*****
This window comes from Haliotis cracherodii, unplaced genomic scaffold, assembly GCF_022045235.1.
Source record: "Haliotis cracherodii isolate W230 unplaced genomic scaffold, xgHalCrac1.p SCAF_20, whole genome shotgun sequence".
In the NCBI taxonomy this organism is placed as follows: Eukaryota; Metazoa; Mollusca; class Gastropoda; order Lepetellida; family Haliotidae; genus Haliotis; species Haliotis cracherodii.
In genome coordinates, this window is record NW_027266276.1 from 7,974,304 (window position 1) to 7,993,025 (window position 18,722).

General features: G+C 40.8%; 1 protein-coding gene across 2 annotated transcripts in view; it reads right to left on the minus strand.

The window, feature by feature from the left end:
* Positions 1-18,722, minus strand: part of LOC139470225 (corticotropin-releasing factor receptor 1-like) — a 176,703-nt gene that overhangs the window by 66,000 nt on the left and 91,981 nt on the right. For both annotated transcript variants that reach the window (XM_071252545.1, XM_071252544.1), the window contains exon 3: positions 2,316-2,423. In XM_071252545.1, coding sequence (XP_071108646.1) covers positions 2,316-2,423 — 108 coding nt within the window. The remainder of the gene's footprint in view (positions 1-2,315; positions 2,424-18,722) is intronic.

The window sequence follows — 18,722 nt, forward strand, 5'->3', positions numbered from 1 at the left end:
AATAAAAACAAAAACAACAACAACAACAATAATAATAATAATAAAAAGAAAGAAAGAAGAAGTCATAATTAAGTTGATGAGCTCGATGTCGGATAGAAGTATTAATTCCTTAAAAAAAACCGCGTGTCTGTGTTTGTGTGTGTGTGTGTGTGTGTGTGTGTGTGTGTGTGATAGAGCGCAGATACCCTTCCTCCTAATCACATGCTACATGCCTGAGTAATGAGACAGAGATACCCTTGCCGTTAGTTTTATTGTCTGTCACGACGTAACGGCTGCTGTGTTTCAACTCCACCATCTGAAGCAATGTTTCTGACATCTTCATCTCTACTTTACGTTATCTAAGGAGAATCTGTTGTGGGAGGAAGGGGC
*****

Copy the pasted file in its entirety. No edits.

This window comes from Haliotis cracherodii, unplaced genomic scaffold, assembly GCF_022045235.1.
Source record: "Haliotis cracherodii isolate W230 unplaced genomic scaffold, xgHalCrac1.p SCAF_20, whole genome shotgun sequence".
In the NCBI taxonomy this organism is placed as follows: Eukaryota; Metazoa; Mollusca; class Gastropoda; order Lepetellida; family Haliotidae; genus Haliotis; species Haliotis cracherodii.
In genome coordinates, this window is record NW_027266276.1 from 7,974,304 (window position 1) to 7,993,025 (window position 18,722).

General features: G+C 40.8%; 1 protein-coding gene across 2 annotated transcripts in view; it reads right to left on the minus strand.

The window, feature by feature from the left end:
* Positions 1-18,722, minus strand: part of LOC139470225 (corticotropin-releasing factor receptor 1-like) — a 176,703-nt gene that overhangs the window by 66,000 nt on the left and 91,981 nt on the right. For both annotated transcript variants that reach the window (XM_071252545.1, XM_071252544.1), the window contains exon 3: positions 2,316-2,423. In XM_071252545.1, coding sequence (XP_071108646.1) covers positions 2,316-2,423 — 108 coding nt within the window. The remainder of the gene's footprint in view (positions 1-2,315; positions 2,424-18,722) is intronic.

The window sequence follows — 18,722 nt, forward strand, 5'->3', positions numbered from 1 at the left end:
AATAAAAACAAAAACAACAACAACAACAATAATAATAATAATAAAAAGAAAGAAAGAAGAAGTCATAATTAAGTTGATGAGCTCGATGTCGGATAGAAGTATTAATTCCTTAAAAAAAACCGCGTGTCTGTGTTTGTGTGTGTGTGTGTGTGTGTGTGTGTGTGTGTGTGATAGAGCGCAGATACCCTTCCTCCTAATCACATGCTACATGCCTGAGTAATGAGACAGAGATACCCTTGCCGTTAGTTTTATTGTCTGTCACGACGTAACGGCTGCTGTGTTTCAACTCCACCATCTGAAGCAATGTTTCTGACATCTTCATCTCTACTTTACGTTATCTAAGGAGAATCTGTTGTGGGAGGAAGGGGC